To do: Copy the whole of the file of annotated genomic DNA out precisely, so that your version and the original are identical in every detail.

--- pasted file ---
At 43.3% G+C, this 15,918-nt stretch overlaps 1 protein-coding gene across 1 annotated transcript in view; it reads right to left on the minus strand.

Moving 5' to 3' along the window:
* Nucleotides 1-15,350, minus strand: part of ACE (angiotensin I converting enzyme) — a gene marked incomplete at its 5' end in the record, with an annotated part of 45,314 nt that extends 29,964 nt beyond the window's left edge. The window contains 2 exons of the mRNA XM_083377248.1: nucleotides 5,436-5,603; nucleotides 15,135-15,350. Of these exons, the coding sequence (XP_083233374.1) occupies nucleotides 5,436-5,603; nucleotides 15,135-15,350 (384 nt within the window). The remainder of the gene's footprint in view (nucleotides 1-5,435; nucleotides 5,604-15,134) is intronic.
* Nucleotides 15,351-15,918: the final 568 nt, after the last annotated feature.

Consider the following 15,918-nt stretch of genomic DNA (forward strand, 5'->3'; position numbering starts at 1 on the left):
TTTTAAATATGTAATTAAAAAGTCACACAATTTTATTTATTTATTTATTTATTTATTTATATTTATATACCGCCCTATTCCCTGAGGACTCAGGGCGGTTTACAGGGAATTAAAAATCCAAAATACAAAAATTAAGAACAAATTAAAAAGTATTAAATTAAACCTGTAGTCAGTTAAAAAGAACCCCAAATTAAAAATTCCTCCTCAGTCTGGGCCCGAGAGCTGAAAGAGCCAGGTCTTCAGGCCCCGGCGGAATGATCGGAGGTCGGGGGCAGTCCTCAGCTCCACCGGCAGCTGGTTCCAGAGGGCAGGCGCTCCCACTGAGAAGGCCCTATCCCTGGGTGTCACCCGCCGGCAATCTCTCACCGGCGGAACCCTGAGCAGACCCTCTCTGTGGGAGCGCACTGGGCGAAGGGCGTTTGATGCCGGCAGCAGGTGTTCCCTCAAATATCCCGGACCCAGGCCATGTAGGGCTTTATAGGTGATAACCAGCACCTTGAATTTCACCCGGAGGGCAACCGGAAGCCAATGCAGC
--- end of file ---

At 43.3% G+C, this 15,918-nt stretch overlaps 1 protein-coding gene across 1 annotated transcript in view; it reads right to left on the minus strand.

Moving 5' to 3' along the window:
* Nucleotides 1-15,350, minus strand: part of ACE (angiotensin I converting enzyme) — a gene marked incomplete at its 5' end in the record, with an annotated part of 45,314 nt that extends 29,964 nt beyond the window's left edge. The window contains 2 exons of the mRNA XM_083377248.1: nucleotides 5,436-5,603; nucleotides 15,135-15,350. Of these exons, the coding sequence (XP_083233374.1) occupies nucleotides 5,436-5,603; nucleotides 15,135-15,350 (384 nt within the window). The remainder of the gene's footprint in view (nucleotides 1-5,435; nucleotides 5,604-15,134) is intronic.
* Nucleotides 15,351-15,918: the final 568 nt, after the last annotated feature.

Consider the following 15,918-nt stretch of genomic DNA (forward strand, 5'->3'; position numbering starts at 1 on the left):
TTTTAAATATGTAATTAAAAAGTCACACAATTTTATTTATTTATTTATTTATTTATTTATATTTATATACCGCCCTATTCCCTGAGGACTCAGGGCGGTTTACAGGGAATTAAAAATCCAAAATACAAAAATTAAGAACAAATTAAAAAGTATTAAATTAAACCTGTAGTCAGTTAAAAAGAACCCCAAATTAAAAATTCCTCCTCAGTCTGGGCCCGAGAGCTGAAAGAGCCAGGTCTTCAGGCCCCGGCGGAATGATCGGAGGTCGGGGGCAGTCCTCAGCTCCACCGGCAGCTGGTTCCAGAGGGCAGGCGCTCCCACTGAGAAGGCCCTATCCCTGGGTGTCACCCGCCGGCAATCTCTCACCGGCGGAACCCTGAGCAGACCCTCTCTGTGGGAGCGCACTGGGCGAAGGGCGTTTGATGCCGGCAGCAGGTGTTCCCTCAAATATCCCGGACCCAGGCCATGTAGGGCTTTATAGGTGATAACCAGCACCTTGAATTTCACCCGGAGGGCAACCGGAAGCCAATGCAGC